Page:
January 19, 2019

As people conduct ever more of their lives as consumers and social animals online, they leave telling and durable traces of their behaviors, values, and inclinations behind them in digital repositories. Marketers have not been slow to recognize the opportunities presented by this information or to capitalize on them. The following selections offer:

  •     Examples of some of the newest ways that brands are innovating their marketing approaches in response to these opportunities
  •     Best practices for executing and measuring data-driven marketing that have quickly become standards in the industry

One particularly fruitful source of data for marketers has been the information regarding consumers' locations and movements that mobile devices can yield. Office Depot, for instance, has leveraged this type of information to understand why outlets in certain places don't succeed and to monitor which customer segments fail to find new locations when their nearest store folds. Brands can use location data to not only diagnose shortcomings but to seize opportunities as well. Panera Bread has demonstrated how such location data can be exploited in real time to deliver timely mobile ads to consumers when they're in the vicinity of one of its restaurants.

The vast troves of personal data that are now available have enabled marketers to offer their messaging at the most opportune times and places and customize their offers to more precisely suit recipients. Nationwide, for instance, has analyzed customer data to tailor the insurance packages offered on its website to appeal to the specific attribute set represented by a given user.

The proliferation of mobile devices that has made location data so useful to marketers has also obsolesced older approaches to measuring the performance of digital marketing. The cookies that many marketers still use to evaluate the success of their campaigns were designed for a desktop world and don't accurately track consumers' use of mobile or behavior across multiple devices. This development illustrates the need for marketers to continuously and vigilantly respond to new technologies by updating not only their tactics, but also their approaches to measuring the performance of those tactics. As a response to the waning value of cookies, social media giant Facebook urged marketers to gauge the effectiveness of their marketing tactics by using conversion lift studies and split testing.

As the volume of data available to marketers has increased, so too have the regulations governing marketers' collection, storage, and use of it. The EU's enactment of the General Data Protection Regulation has subjected marketers to particularly stringent rules, whether they are based in Europe or not. This has put the onus on brands to ensure they are compliant with these and other applicable regulations.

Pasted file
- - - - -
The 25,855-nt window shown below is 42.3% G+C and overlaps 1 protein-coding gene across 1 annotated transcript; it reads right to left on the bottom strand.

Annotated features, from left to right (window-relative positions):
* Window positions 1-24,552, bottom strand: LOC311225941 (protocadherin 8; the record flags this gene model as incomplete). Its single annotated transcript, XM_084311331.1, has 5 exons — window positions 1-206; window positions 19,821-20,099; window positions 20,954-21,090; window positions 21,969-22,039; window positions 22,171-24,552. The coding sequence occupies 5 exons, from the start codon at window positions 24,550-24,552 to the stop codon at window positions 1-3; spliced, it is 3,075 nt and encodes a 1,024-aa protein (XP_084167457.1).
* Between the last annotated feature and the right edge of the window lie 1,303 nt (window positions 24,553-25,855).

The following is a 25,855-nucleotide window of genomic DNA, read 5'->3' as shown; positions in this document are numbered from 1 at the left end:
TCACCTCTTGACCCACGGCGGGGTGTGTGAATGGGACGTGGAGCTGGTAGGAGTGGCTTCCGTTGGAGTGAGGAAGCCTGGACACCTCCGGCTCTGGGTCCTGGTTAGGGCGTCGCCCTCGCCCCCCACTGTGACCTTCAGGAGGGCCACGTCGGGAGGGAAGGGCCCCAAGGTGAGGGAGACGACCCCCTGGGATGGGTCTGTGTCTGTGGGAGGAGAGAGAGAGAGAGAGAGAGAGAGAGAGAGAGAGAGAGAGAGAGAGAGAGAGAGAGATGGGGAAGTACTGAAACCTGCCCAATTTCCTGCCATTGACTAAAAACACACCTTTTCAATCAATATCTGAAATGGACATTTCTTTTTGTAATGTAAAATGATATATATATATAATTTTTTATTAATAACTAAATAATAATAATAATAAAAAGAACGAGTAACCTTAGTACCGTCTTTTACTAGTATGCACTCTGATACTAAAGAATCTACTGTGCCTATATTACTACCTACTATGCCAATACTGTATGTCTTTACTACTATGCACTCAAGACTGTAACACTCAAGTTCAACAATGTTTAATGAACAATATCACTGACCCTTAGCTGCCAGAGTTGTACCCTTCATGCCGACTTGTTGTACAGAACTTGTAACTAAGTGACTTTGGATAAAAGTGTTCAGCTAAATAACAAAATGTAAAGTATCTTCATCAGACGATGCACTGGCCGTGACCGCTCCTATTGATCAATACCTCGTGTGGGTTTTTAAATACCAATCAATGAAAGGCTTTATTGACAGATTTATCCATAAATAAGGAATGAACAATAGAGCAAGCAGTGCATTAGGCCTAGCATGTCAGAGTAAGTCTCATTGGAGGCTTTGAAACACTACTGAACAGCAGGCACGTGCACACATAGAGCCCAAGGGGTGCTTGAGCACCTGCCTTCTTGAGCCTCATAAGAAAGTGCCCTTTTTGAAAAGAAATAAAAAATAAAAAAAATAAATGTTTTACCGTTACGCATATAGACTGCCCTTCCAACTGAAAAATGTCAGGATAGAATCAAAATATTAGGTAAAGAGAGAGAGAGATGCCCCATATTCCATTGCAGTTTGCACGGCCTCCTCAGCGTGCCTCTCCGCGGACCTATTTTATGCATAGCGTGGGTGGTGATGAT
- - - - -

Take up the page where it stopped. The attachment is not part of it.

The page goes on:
As these examples indicate, the marketing discipline is continuously availing itself of digital data in extensive ways, presenting its practitioners with a growing wealth of both opportunities and challenges. This sea change, should not, however, persuade marketers that more traditional forms of acquiring consumer data are without value. For instance, Comcast continues to reap rewards from its customer survey panel while Procter & Gamble has used ethnographic research to inform a number of its successful product innovations. Thus, the future's arrival foists the same dual mandates on marketers as it does on so many others, demanding that they have both the courage to fully capitalize on its benefits and the discernment to remain alive to the advantages inherited from the past.

The Data-Centric Organization 2018

"The State of Data 2017" (published in December 2017 by Winterberry Group, in partnership with the DMA and IAB's Data Center of Excellence) revealed that U.S.- based marketers, publishers, and other data users invested $20.19BB on third-party audience data and related services and solutions in 2017.

The research shows how organizations are applying those investments to capitalize on the value inherent in data as a potential driver of decision-making, messaging, and superior customer experiences across all advertising and marketing functions.

Marketers and publishers remain intensely focused on achieving "data centricity" across their organizations, with 90.1 percent of survey respondents saying they either have or are planning to develop an enterprise strategy to support the use of audience data.

The same respondents said they expect those strategies will drive significant nearterm advances in how their organizations engage with data as an input to their advertising and marketing efforts. While only 9.8 percent of respondents described their organizations as "extremely" data-driven today, more than 44 percent said they expect to achieve that level of sophistication by 2019.

Amid that optimism, though, the same data users appear to be growing less confident that their efforts to date constitute real maturity given the growing complexity associated with deploying data. Fewer survey respondents described their organizations as at least "fairly data-centric" in 2017 (40.3 percent) than did the previous year (54.3 percent).